You have tryouts, pick your team, collect money, have a few practices and jump right back into playing tournaments. It’s like summer softball never ended. That is except for the change in weather, girls going back to school and the constant player availability problems.
The sport has grown so much that some teams play as many tournaments in the fall as they do during the summer. You try to determine which tournaments to attend based on cost, exposure opportunities and the talent level of your team. After that is figured out, because they fill up quickly, you pay and register your team. Then it is time to practice. Easy enough, right?
Photo of our club inter-squad scrimmage day in the fall of 2016 (16u & 18u)
What I Hate About Fall Ball
While the tournaments are only on weekends, trying to field a team each weekend can make a travel coach feel like Sisyphus. Fall high school sports begin before school does. Volleyball seems to be the bane of my existence, often limiting player availability, especially pitchers.
Every year I have to figure out which of my players can and cannot attend each tourney in the fall. Then, I spend time trying to pick up players from other teams in the club to fill their spots. This is nearly impossible unless you schedule your club’s teams on alternate weekends, which makes it easier to borrow players. You end up playing with half of your actual team at times and your pick-up players.
Just when you think you’ve got it under control, you are informed that some players will not be available on one or two of the days of a tourney. Homecoming dances, fall softball camps, sickness, school events and injuries sap your remaining sanity. Sigh.
Many players in their senior years of high school are made offers in the fall (mostly NAIA, D3 & D2). They receive offers on visits, at camps and/or at fall tournaments. But, still there are parents who are confused as to why their daughters are not being recruited as much as other girls. The fact that their daughter misses half the fall tourneys and/or practices seems to escape them. NAIA, D3 & D2 schools have not been affected by the new NCAA recruiting rules, only D1 schools have been.
Per the new rules, D1 schools cannot attend tournaments to recruit players until October 14th this year (purple). This means that northern teams must travel further from home in the south in order to play, if they want exposure opportunities for D1 schools. This simply increases the overall cost including player fees and travel expenses for the parents.
Graphic courtesy of the NFCA
It also extends the fall season, decreasing the time for players to rest physically and mentally. This increases the risks of overuse injuries and burnout. Both of which I’ve seen more of in recent years. I’ve written extensively about the importance of taking breaks. Not to mention, playing softball late in the year when it’s 45 degrees and windy is not much fun.
The crazy thing about that is how the vast majority of college coaches sing the praises of the multi-sport athlete. It is seriously hypocritical. The shock and dismay they display when finding out one of their prospects won’t be at a tournament, because she has volleyball that weekend is well….dumbfounding. It’s equally ridiculous for college coaches to undervalue players who are not even able to practice softball during the fall, yet are playing in the games.
What I Like About Fall Ball
So, why bother? Because the fall provides numerous opportunities for your players to gain exposure to college coaches. If a player catches the eye of a college coach, she can attend their camp over the fall/winter. This is a win-win for players and college coaches. It also can save parents money, since their daughters can avoid camps of colleges who did not show them any interest.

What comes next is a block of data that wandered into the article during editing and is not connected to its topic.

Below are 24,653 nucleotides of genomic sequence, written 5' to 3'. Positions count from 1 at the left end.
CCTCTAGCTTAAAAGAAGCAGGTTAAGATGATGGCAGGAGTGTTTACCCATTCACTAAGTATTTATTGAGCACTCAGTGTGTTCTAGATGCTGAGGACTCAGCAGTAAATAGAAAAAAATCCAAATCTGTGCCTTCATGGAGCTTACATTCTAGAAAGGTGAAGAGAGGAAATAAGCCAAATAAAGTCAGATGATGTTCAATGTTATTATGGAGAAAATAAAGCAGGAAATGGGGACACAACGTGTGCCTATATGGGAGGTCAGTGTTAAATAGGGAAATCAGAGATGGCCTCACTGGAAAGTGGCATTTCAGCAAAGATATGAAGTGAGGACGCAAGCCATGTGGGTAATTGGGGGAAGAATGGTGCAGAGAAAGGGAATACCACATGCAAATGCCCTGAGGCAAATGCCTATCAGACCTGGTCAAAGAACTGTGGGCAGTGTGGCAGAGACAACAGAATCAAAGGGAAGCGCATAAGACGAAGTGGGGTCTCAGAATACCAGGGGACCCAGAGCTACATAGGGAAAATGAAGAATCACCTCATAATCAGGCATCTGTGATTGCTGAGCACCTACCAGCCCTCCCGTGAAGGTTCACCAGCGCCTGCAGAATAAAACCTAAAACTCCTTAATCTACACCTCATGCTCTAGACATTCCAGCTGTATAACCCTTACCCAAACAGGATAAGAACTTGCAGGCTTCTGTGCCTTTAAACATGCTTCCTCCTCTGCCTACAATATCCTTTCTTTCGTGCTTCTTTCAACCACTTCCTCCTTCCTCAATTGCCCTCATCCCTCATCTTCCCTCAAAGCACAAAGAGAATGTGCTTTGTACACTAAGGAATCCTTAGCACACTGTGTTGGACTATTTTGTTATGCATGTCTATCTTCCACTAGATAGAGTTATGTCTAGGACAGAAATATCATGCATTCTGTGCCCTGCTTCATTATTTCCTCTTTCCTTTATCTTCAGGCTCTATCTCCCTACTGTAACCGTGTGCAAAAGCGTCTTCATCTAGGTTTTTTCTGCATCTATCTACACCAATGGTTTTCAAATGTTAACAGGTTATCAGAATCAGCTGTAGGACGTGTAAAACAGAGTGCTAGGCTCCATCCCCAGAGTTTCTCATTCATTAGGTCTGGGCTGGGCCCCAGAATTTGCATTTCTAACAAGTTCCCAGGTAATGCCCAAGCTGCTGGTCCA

For players like my daughter, who gave up travel soccer after 8th grade to focus on softball, fall ball was awesome. She got to continue playing, practiced individually through the weeks and gained many high quality exposure opportunities. She made softball her priority, but still found multiple 1 or 2 week periods through the year to take breaks from softball.
When you go on the road in the fall, it is an opportunity for your team to get to know each other. One or two nights in a hotel gives the girls plenty of chances for this. A coach can hope that his/her team gels in the fall. I also like the opportunity to get to know the parents better, typically through dinners and Euchre and beers in the hotel lobby (it’s a Michigan thing).
Fall tourneys typically are only Saturday and Sunday, not Thursday through Sunday. Parents and coaches need not burn all their vacation time. Often you play closer to home, limiting hotel and travel expenses. And in recent years Sunday-only tournaments have gained popularity, giving those volleyball players, who play school tourneys on Saturdays, opportunities to participate.
Note - There are teams who play at the PGF Premier and/or Junior Cup level, who still travel extensively in the fall, which adds considerably to their costs. These are your teams full of D1 prospects, whereas most other "A" level teams have 1-3 D1 prospects.
You get to learn more about your team, positions each girl can play, how they do in game situations and what you need to work on over the winter months. We also use the fall for inter-squad scrimmaging. This allows us to see all the girls in the club, pause play to teach and explain game situations and/or strategies and build club camaraderie. These have not only been valuable learning experiences for the players, but a lot of fun for the coaches and parents, complete with cookouts at the ball park.
Here to Stay
For better or worse, fall ball is here to stay. It is a big part of the college recruiting process, despite the many issues and obstacles. While challenging for travel coaches to manage, it’s too important and valuable to forgo.